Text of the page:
Proponents of the planned $250 million Tallawarra housing development will be able to build a road and bridge on environmentally sensitive land, despite zoning laws prohibiting their construction.
A NSW Planning response to TRUenergy's vision for the 560-hectare site near Yallah said several major components of the project were prohibited under the site's zonings, including a proposed bridge to span Duck Creek.
The department said the bridge and accompanying road were not permissible under the E2 conservation zoning covering that section of the site.
The report said the proposal would be unable to be approved until the items were deleted from the plans.
However, the report immediately went on to explain how TRUenergy could navigate planning laws to ensure the bridge and road could still be built.
The department said TRUenergy could enter into a planning agreement with Wollongong City Council to build the bridge on the council's behalf, meaning the work could proceed without requiring development approval.
The move flies in the face of the aim of the E2 zoning, which is to protect areas with high ecological value.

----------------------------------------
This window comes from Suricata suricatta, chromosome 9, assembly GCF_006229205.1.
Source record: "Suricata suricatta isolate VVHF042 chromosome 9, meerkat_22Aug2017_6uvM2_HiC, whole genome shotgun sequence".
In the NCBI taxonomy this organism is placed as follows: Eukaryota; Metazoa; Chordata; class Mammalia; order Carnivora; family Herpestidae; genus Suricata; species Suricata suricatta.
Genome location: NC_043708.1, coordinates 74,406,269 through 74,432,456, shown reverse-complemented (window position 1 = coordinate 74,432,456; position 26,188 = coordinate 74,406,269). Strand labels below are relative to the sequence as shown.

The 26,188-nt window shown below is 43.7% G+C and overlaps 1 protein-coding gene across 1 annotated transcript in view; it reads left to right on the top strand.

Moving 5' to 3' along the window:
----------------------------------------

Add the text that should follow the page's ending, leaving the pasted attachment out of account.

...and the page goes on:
However, a NSW Planning spokesman this week said it was "entirely appropriate" for the department's report to outline the potential paths TRUenergy and the council could take to resolve the issue through future development applications.
"The department's report states that the bridge will be an important link between different components of the site's employment area and help this area become regionally and state significant," the spokesman said.
"Under our proposed way forward, Wollongong council would be responsible for self-approving the bridge and in doing that it would need to consider whether the bridge will have a significant environmental effect."
The spokesman denied suggestions the move could diminish the value or effectiveness of the zoning.
A Wollongong council spokesman said it would support the Duck Creek bridge proposal and would pursue a planning agreement with TRUenergy to have it built.
"[A planning agreement] will require the submission of design details for the council's review and approval and require all relevant environmental issues to be satisfied prior to and during construction," the spokesman said.
"This planning agreement will be publicly exhibited and reported to a council meeting prior to finalisation."
The council said it considered the use of state planning infrastructure legislation to enable the bridge and road to be built in the environmental zone a "legitimate planning mechanism".
TRUenergy's plans for Tallawarra include 1010 residential lots, a 200-dwelling retirement village, a primary school, 40 hectares of commercial and industrial land, 16 hectares of retail development and 360 hectares of dedicated conservation land.
NSW Planning has challenged the permissibility of the retirement village and the school, saying neither is allowed in the business zoning that covers their selected sites.
The Planning Assessment Commission will decide whether to grant concept approval for the proposal before handing it over to the Planning Minister to be signed off.